Yemeni activists detained in anti-government protests this weekend have told Amnesty International they fear the authorities' crackdown on freedom of expression will worsen amid growing calls for reform.
Dozens of activists were arrested and some were reportedly beaten by police during two protests in the capital Sana'a over the weekend. The first, a student demonstration in solidarity with the Tunisian public, called on Yemeni President Ali Abdullah Saleh to stand down.
Many of those detained were charged with taking part in an unlicensed protest and released today.
One of the protesters arrested, ‘Ali al-Dailami, Executive Director of the Yemeni Organization for Defending Rights and Democratic Freedoms, expects the climate of repression to intensify.
"We fear that 2011 will witness many human rights violations. We are only in the beginning of it but we are already seeing arrests of human rights activists and civil activists such as university students," al-Dailami told Amnesty International today.
"We fear arbitrary arrest and being taken to court on the basis of different excuses. These methods are used against us to intimidate us - to weaken our motivation and enthusiasm," added the activist, who was denied access to a lawyer when questioned in detention.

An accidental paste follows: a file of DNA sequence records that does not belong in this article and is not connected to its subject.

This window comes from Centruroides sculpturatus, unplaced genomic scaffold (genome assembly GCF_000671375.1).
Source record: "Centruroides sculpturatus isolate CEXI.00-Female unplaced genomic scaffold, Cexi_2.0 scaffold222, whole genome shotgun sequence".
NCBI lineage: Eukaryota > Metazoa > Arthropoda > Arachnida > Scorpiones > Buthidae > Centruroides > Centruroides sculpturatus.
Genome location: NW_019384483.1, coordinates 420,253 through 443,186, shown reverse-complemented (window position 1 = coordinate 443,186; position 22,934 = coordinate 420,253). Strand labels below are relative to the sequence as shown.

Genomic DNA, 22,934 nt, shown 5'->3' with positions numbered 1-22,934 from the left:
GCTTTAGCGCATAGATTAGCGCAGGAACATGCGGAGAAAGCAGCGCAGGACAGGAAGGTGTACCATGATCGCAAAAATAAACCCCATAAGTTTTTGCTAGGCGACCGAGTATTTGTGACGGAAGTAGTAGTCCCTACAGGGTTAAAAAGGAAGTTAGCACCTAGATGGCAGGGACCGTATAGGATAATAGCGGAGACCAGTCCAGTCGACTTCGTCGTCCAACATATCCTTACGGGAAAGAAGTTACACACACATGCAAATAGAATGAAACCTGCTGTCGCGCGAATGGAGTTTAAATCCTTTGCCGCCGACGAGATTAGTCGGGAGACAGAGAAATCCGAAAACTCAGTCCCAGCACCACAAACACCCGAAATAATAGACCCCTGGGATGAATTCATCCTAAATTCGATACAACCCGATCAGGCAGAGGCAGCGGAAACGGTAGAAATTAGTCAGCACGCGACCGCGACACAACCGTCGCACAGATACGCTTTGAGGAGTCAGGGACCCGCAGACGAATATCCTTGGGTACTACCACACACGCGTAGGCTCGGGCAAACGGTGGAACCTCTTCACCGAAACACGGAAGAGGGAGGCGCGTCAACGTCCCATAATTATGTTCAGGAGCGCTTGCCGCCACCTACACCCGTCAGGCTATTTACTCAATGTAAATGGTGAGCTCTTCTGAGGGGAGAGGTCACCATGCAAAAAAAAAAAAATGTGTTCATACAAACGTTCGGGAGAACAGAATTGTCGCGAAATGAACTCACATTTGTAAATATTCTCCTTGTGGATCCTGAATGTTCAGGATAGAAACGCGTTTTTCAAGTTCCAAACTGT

Among those arrested in Saturday's protests was prominent activist Tawakkol Karman, President of Women Journalists Without Chains.
The following day, human rights activists, journalists and students took part in a march to call for the release of Karman and others. The security forces responded by penning in the protesters, many of whom were arrested and beaten.
The Yemeni government has been resorting to repressive and illegal methods to quash dissent, with human rights activists, journalists and students targeted.
Amnesty International has called on the Yemeni authorities to stop its attacks on the exercise of freedom of expression and assembly.
"The Yemeni authorities' intolerance of dissent is thrown into stark relief when they arrest civil society activists peacefully demanding change or expressing solidarity with their colleagues," said Philip Luther, Deputy Director for the Middle East and North Africa at Amnesty International.
"The authorities must allow demonstrators to take to the streets and express their political opinions in a peaceful manner."
The Yemeni government has become increasingly intolerant of the independent media and any criticism. Journalists, editors and publishers have been detained, held incommunicado, ill-treated and jailed on spurious charges after unfair trials.
Security forces have raided newspaper offices and television stations and shot at demonstrators peacefully protesting against repression of free speech. Newspapers have also been suspended and news websites blocked.
Freedom of expression is guaranteed by Yemen’s Constitution. However, this right is undermined by restrictive laws and practices, particularly the 1990 Press and Publications Law, and by the Specialized Press and Publications Court set up in May 2009. The court appears to be aimed at suppressing dissent by fast-tracking cases brought against government critics.